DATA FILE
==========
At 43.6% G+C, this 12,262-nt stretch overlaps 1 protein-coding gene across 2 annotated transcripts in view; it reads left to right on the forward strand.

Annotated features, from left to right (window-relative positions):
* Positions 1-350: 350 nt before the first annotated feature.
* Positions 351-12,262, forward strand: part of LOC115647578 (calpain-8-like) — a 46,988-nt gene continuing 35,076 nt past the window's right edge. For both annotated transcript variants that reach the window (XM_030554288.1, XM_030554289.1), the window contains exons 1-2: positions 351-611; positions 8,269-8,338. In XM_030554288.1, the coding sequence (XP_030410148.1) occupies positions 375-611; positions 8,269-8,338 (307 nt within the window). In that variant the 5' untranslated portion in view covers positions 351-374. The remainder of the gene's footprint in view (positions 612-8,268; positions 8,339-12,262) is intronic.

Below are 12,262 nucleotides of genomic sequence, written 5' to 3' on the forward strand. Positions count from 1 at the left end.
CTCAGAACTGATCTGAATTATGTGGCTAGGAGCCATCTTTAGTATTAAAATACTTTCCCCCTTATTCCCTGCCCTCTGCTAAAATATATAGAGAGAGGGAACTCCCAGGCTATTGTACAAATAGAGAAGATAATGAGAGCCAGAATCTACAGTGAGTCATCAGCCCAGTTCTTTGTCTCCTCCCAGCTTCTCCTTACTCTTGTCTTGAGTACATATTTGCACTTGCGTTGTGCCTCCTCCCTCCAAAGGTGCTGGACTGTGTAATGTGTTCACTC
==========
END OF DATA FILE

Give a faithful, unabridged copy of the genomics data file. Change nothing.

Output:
At 43.6% G+C, this 12,262-nt stretch overlaps 1 protein-coding gene across 2 annotated transcripts in view; it reads left to right on the forward strand.

Annotated features, from left to right (window-relative positions):
* Positions 1-350: 350 nt before the first annotated feature.
* Positions 351-12,262, forward strand: part of LOC115647578 (calpain-8-like) — a 46,988-nt gene continuing 35,076 nt past the window's right edge. For both annotated transcript variants that reach the window (XM_030554288.1, XM_030554289.1), the window contains exons 1-2: positions 351-611; positions 8,269-8,338. In XM_030554288.1, the coding sequence (XP_030410148.1) occupies positions 375-611; positions 8,269-8,338 (307 nt within the window). In that variant the 5' untranslated portion in view covers positions 351-374. The remainder of the gene's footprint in view (positions 612-8,268; positions 8,339-12,262) is intronic.

Below are 12,262 nucleotides of genomic sequence, written 5' to 3' on the forward strand. Positions count from 1 at the left end.
CTCAGAACTGATCTGAATTATGTGGCTAGGAGCCATCTTTAGTATTAAAATACTTTCCCCCTTATTCCCTGCCCTCTGCTAAAATATATAGAGAGAGGGAACTCCCAGGCTATTGTACAAATAGAGAAGATAATGAGAGCCAGAATCTACAGTGAGTCATCAGCCCAGTTCTTTGTCTCCTCCCAGCTTCTCCTTACTCTTGTCTTGAGTACATATTTGCACTTGCGTTGTGCCTCCTCCCTCCAAAGGTGCTGGACTGTGTAATGTGTTCACTC